EBB (External Branding Bias) Syndrome
What comes to mind when we talk about branding? For most people, it’s external things like reputation, messaging, design, and experiences. That makes sense. How a brand is both projected and experienced is essential to engaging the people outside an organization who benefit from and support its work. External branding is how organizations manage their relationships with people, and it’s how people relate to them. Every external brand experience — online and in person — contributes to generating (or reducing) trust in, support for, and action on behalf of an organization.
Nonprofits often have a particularly strong bias towards external branding. Perhaps it’s because nonprofits direct so much of their energy to collaborating with and serving others. In addition, until about a decade ago, branding was mostly viewed in the nonprofit sector as something that only applied to communications and fundraising. And most nonprofits are understandably reluctant to spend limited resources on themselves when the needs outside the organization are so pressing.
As the saying goes, “culture eats strategy for breakfast, lunch, and dinner.” Brands are created from the inside-out, so while it’s essential to use strategy to drive your external branding, using it to focus the mission and cultivate the right kind of internal behavior, actions, and culture matters even more. After all, how can we expect people on the outside to believe in an organization’s ability to make a difference if its own people don’t have (and exude!) the same kind of clarity and conviction?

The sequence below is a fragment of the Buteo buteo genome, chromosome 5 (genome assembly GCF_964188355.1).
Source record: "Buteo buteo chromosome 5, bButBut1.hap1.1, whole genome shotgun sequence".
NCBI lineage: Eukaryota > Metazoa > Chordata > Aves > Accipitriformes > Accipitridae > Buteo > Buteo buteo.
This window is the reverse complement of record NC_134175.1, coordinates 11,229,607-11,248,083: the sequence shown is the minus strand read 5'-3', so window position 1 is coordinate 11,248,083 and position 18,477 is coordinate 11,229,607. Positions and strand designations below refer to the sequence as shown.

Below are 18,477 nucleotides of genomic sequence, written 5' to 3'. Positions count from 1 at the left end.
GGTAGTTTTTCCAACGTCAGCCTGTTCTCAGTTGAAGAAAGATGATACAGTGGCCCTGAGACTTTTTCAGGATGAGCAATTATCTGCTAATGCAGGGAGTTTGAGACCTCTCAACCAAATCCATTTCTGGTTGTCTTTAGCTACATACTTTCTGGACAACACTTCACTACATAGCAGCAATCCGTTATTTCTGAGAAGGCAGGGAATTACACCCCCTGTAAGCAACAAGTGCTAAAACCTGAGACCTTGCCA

It’s What’s Inside That Matters
We tell our children not to judge others by how they look (or sound). But we’re social and visual beings, and appearances do matter. Brands use design and messaging to turn what’s on the inside (ideas, intentions, and abilities) into something tangible that others can experience (communications and interactions). The sum of those experiences is what people think of us. Assets like brand architecture, positioning platforms, and design systems are great for helping organizations influence the appearance of their brand and create meaningful experiences. But as we tell our kids, it’s what inside that really matters.